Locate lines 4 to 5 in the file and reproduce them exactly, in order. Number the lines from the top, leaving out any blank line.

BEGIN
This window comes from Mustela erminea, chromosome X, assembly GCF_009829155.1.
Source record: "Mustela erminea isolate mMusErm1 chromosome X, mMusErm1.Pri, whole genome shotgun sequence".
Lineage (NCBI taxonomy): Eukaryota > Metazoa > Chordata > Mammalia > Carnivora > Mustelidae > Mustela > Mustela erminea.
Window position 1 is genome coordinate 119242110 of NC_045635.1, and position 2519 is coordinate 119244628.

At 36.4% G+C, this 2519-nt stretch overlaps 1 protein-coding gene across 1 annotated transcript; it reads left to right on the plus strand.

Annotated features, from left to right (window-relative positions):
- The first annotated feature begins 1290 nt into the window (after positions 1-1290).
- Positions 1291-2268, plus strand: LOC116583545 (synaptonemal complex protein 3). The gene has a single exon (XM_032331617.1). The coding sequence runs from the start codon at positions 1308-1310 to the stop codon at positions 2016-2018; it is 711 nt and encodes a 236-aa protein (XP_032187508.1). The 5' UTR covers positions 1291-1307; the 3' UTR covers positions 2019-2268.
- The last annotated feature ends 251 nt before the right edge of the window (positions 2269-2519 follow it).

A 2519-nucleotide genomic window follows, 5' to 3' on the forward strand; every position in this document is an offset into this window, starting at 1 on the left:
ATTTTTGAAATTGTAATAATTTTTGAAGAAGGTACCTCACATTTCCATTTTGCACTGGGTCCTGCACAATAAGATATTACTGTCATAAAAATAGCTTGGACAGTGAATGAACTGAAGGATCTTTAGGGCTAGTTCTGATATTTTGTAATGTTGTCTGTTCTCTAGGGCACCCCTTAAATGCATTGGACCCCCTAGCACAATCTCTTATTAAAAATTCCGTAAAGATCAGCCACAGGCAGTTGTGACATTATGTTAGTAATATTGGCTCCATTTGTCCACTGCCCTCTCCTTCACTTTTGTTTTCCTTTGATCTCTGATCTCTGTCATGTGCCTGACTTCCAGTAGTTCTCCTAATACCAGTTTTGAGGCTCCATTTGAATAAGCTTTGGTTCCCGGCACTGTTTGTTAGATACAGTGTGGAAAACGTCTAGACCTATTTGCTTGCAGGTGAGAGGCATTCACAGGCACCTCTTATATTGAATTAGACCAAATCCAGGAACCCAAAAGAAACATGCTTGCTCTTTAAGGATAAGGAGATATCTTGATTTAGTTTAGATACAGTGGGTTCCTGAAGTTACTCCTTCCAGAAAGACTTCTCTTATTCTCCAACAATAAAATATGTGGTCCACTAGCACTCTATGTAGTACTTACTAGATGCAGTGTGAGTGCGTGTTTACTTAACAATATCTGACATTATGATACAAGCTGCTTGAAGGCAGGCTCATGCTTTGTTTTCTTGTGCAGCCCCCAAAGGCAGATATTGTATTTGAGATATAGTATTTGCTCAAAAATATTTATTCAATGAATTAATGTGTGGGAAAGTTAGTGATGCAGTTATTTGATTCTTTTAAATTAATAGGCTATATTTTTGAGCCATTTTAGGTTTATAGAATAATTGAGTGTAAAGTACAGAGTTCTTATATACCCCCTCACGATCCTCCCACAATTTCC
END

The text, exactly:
Window position 1 is genome coordinate 119242110 of NC_045635.1, and position 2519 is coordinate 119244628.

At 36.4% G+C, this 2519-nt stretch overlaps 1 protein-coding gene across 1 annotated transcript; it reads left to right on the plus strand.